Unfortunately, thanks to the English reputation for World Cup hooliganism, a swift return to Britain is what he got. When over-zealous French immigration officials found the bat in his luggage yesterday - along with tennis racquets, a football, frisbees and tickets for England's match against Colombia - they labelled him a thug and turned him back.
Mr Eaton, 29, The Independent's head of marketing, was en route to Lens with two friends: Simon Sadie, 29, an advertising media director, and Kal Rahaman, 29, a systems accountant at Channel 5, when he was stopped for routine questioning at Folkestone.
He and his friends, who all had official England Travel Club tickets, intended to board Le Shuttle before travelling to the match and joining two others for a week's holiday in the south of France.
The two other friends, who were not going to the football, had been allowed through by the officials. But once Mr Eaton and his friends said they had tickets for the game, their car was immediately searched.
"We were quite happy to explain what we were up to and that we were bona fide supporters," said Mr Eaton. "The official opened the boot and we showed him all our bags and a duvet and all sorts of rubbish. And then he saw our sporting gear - tennis racquets and balls, frisbees, a football and our softball bat.
"Then he held it up and said: 'Why are you taking this to a football match in France?' And suddenly my heart sank. He thought we were hooligans."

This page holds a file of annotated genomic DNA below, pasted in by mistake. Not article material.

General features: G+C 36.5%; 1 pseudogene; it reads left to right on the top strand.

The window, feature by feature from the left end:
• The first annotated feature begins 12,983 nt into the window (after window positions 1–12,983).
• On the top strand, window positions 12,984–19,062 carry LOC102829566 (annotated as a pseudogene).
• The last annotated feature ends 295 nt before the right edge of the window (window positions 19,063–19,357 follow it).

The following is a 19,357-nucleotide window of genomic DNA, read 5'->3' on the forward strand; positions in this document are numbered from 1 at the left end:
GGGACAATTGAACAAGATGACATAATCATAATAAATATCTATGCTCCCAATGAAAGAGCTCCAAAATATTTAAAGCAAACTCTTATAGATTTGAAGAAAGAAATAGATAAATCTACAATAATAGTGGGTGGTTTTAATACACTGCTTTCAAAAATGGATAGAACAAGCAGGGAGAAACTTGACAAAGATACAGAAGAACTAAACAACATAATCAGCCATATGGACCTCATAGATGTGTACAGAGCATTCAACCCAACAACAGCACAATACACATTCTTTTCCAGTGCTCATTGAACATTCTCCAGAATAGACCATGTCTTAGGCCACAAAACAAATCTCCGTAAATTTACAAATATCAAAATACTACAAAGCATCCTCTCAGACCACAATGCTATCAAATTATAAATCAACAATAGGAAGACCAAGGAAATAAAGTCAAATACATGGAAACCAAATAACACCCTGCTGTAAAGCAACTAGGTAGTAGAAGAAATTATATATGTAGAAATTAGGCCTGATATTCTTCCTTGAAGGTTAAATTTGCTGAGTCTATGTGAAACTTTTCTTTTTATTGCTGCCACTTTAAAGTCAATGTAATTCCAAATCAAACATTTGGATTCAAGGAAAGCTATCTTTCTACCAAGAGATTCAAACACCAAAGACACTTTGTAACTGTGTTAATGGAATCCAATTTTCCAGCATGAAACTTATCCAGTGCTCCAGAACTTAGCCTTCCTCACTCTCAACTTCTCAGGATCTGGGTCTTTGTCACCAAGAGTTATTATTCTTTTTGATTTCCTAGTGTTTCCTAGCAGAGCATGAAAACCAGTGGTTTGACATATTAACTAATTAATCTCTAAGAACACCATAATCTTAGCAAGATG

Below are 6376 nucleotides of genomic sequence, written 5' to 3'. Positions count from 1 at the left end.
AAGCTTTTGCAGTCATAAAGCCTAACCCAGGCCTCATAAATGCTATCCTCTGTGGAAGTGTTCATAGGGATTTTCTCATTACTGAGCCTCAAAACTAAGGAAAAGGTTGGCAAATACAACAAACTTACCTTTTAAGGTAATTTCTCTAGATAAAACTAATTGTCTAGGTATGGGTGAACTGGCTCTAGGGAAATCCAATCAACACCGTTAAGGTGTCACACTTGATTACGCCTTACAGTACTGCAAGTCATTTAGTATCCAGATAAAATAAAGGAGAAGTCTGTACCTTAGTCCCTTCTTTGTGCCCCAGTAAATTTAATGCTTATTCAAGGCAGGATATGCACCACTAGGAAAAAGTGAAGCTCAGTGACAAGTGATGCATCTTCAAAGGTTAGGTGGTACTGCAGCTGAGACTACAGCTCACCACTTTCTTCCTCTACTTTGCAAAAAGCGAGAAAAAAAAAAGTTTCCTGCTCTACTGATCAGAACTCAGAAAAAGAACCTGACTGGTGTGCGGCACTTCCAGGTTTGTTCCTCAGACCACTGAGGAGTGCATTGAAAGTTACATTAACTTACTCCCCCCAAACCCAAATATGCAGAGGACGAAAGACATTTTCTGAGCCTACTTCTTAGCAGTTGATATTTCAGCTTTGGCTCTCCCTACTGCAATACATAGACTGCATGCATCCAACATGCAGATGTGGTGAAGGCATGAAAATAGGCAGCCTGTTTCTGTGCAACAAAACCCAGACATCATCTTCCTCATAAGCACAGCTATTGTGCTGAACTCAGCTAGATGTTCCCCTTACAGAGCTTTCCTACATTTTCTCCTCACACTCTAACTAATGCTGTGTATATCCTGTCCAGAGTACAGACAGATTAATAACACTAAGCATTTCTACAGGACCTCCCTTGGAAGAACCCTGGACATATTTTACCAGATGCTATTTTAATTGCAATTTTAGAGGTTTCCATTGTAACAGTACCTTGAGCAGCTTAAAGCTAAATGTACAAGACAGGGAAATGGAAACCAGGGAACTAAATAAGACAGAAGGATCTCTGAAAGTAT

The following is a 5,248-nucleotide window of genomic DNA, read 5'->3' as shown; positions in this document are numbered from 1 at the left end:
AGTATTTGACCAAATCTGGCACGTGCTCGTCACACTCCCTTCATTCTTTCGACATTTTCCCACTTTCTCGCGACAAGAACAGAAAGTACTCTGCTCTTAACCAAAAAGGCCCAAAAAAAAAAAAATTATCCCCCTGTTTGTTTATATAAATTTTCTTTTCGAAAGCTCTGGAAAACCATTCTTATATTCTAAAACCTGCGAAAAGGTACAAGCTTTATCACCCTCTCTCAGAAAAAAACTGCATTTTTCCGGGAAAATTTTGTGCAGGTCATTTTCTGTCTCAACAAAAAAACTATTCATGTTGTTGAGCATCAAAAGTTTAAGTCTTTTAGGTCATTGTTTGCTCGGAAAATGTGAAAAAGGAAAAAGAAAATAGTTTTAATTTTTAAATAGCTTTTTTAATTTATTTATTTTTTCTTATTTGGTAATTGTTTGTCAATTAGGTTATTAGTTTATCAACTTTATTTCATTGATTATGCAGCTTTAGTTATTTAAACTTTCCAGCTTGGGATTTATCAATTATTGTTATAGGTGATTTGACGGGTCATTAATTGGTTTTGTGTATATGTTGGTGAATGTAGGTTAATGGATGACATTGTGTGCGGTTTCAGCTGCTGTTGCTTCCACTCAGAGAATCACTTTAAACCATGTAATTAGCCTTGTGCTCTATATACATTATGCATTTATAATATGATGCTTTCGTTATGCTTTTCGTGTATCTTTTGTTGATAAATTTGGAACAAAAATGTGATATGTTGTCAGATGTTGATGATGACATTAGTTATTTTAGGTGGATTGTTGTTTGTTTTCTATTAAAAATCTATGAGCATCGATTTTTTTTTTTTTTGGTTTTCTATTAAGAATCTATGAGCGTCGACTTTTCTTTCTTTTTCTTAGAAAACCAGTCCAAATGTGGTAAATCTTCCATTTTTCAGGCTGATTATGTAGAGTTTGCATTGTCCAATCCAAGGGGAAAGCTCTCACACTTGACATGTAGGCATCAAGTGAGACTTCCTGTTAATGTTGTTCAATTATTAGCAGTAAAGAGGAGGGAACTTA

Mr Eaton was questioned at length by several French officials (there is a reciprocal agreement whereby English immigration officials are based on the French side of the Channel Tunnel) and eventually handed a piece of paper to sign.
"They didn't speak much English and I don't speak much French," he said. "But I offered to leave the bat and even leave the tickets, just so I could salvage my holiday, but they wouldn't have it.
"Eventually, they said I had to sign the piece of paper. It was in French but I could make it out as saying we had been refused entry to France on suspicion of causing disorder and we wouldn't be allowed entry for 14 days. One official even had the cheek to ask me how to spell 'baseball bat'."
Mr Sadie watched the drama unfold from the passenger seat. "We had been so excited, but as soon as he picked up the softball bat I just thought 'Oh, God, no. What must that look like?'
"We are the most unlikely football hooligans and we didn't have any football shirts or scarves, but they didn't care. I can understand how it must have looked to them but we were just so helpless. It just shows how the actions of real thugs are affecting all our reputations abroad."
Laurent Lemarchand, the deputy press consular at the French embassy in London, was not unsympathetic to the fans' plight - but he added that he considered their actions a little silly. "This is probably the worst day of the year to try to take a baseball bat into France," he said. "The immigration police evaluate the evidence available to them and make their own decision. There is nothing we can do to change it." He said that the men had been given the reasons in writing and had signed them.
Mr Eaton and his friends point out that those reasons were in French and they had been told they could not leave until they had signed. "Their behaviour is ridiculous," said Mr Sadie. " It is a another example of the French not playing ball with the English."Reuse content